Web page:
It makes sense on one level because a god would have to know the truth and act on the truth in order to make sense, and natural laws are truths themselves. To me the whole idea meshes quite nicely. Secondly, if, as many religions speculate, this earth is some kind of test, or in my opinion a chance to learn and grow outside the rather large shadow of our heavenly father, wouldn’t it make sense for god to hide himself? How would it be for him to say you must have faith, but then put proof of him in nature? I feel like this would be a move on a level of stupid no god could stoop to.
I don’t care if you choose not to believe in god or how you live your life, as long as you aren’t hurting anyone, I just want to know why you think science disproves the existence of god.
2- My advice to theists:
Stop being jerks about the whole religion thing. I know you believe in god, and I know you think it will benefit everyone else to believe in the same god as you. But lashing out against atheists, gays, and anyone else you think has gone astray doesn’t do anyone any good. They say you catch more flies with honey than vinegar. (If someone can direct me to scientific confirmation of this I will award him or her Internet props and an IRL knuckle bump should we ever meet.) If you want to convince people your religion is right, then you should show them by example how happy it makes you and more importantly how your belief fills you with love for your fellow man.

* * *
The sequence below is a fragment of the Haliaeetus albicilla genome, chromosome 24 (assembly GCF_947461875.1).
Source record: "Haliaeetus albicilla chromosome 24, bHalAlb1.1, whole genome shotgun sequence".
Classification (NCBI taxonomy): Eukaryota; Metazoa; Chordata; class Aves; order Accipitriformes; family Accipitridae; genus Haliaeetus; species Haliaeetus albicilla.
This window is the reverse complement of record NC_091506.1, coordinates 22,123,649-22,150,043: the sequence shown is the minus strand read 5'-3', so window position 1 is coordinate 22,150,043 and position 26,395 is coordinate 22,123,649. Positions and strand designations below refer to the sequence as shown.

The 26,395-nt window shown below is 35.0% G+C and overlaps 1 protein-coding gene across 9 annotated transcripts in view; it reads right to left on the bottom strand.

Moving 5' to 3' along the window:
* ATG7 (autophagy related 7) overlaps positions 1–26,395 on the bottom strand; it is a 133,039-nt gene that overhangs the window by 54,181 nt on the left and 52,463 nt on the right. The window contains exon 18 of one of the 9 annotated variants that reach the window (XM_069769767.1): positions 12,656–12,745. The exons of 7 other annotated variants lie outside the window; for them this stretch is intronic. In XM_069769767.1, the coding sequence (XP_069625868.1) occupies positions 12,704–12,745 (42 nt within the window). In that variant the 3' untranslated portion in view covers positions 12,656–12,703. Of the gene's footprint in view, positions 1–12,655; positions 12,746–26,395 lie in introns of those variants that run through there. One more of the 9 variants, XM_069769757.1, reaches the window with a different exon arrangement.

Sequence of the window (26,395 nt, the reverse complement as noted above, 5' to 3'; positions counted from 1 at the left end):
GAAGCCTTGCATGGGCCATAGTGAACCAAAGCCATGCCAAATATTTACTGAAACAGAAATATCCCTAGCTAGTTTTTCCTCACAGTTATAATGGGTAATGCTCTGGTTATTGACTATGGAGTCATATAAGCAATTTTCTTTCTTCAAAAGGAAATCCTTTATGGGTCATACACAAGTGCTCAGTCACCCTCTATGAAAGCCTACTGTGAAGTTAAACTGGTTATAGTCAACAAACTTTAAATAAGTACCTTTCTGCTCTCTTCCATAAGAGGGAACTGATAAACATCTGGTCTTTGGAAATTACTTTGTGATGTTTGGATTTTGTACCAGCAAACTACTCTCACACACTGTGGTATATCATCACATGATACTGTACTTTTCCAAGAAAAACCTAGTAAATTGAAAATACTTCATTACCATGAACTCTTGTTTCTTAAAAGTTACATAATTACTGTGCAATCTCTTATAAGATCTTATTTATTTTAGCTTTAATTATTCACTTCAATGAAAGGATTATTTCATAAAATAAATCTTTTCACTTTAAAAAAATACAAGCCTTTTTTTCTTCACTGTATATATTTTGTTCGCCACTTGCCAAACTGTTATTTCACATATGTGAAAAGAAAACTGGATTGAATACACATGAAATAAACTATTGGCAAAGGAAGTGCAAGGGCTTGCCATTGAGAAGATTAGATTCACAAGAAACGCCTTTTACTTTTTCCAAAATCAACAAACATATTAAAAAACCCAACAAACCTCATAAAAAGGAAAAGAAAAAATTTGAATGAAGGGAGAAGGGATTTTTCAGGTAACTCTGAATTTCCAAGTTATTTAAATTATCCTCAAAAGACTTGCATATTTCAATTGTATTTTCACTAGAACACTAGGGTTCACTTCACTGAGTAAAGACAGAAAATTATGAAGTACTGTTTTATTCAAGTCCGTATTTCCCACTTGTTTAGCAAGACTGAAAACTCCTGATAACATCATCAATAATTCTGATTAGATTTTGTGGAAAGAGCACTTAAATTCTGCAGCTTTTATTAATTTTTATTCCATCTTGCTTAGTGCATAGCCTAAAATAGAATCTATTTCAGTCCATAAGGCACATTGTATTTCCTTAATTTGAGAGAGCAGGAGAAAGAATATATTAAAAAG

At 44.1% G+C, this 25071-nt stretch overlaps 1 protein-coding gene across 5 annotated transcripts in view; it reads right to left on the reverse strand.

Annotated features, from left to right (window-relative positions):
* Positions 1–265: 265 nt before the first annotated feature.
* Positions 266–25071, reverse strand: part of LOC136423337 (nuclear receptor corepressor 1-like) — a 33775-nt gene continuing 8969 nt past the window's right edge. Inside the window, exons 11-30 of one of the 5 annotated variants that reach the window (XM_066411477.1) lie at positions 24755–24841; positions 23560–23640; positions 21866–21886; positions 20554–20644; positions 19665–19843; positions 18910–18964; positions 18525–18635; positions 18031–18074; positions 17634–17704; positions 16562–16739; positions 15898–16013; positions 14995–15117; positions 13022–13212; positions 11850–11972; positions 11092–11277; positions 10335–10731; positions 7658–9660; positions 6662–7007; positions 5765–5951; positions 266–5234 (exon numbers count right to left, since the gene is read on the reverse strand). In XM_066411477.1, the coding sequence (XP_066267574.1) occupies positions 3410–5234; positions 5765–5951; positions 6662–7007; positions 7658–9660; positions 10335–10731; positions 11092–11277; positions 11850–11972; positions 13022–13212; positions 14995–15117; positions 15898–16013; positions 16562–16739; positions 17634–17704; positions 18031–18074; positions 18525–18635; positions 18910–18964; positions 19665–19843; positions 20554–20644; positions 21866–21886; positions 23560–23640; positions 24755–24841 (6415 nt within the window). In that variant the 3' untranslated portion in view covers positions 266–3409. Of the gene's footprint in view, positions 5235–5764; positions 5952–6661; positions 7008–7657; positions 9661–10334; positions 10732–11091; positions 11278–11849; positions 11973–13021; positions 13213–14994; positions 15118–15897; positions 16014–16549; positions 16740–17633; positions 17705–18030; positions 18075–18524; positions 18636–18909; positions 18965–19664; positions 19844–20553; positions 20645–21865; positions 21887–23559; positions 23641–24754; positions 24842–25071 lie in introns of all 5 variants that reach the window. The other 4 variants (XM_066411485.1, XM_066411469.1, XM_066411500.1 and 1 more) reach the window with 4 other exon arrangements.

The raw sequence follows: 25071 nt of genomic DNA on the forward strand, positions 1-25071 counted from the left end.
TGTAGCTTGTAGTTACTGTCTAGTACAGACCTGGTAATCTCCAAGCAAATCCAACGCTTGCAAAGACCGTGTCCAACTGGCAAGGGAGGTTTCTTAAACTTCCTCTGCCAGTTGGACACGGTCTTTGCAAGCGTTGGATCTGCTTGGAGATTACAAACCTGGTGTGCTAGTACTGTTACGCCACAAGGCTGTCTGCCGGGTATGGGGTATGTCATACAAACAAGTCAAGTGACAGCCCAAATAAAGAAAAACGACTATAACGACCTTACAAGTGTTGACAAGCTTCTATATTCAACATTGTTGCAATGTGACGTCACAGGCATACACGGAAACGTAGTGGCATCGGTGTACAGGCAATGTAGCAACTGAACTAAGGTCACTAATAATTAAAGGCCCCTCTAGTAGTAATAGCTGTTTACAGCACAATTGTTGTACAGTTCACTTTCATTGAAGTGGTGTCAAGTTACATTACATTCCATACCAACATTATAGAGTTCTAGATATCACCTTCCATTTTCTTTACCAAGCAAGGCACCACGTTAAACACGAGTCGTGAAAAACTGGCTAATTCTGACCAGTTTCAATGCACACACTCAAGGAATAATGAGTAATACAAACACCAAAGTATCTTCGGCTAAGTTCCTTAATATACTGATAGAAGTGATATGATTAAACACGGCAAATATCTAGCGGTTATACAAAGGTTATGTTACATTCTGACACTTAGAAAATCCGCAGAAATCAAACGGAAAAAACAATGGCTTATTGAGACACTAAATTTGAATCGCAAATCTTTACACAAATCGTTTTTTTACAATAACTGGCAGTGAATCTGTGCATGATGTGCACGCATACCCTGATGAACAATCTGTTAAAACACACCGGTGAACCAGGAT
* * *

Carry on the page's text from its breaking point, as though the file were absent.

Most religions have the same basic precepts, and the biggest one is to love other human beings. So if god wants you to love people, and you want people to accept that message, why do you use hate as your weapon of choice? Instead kill them with kindness and preach by example.
For the Christians involved in politics I have some other advice. Stop using politics to try and force your morality on everyone else in the country. I agree with most of your morals, but I would like to remind you that Satan’s plan was to force everyone to be righteous and Christ’s plan was to allow everyone to have the agency to choose good or evil. Do you serve god or Satan when you try to take away someone’s agency? In the Bible Christ didn’t ever try to use the government to compel people to righteousness. He didn’t force or threaten people. He simply said, this is my message; it will make you happy, you should come follow me.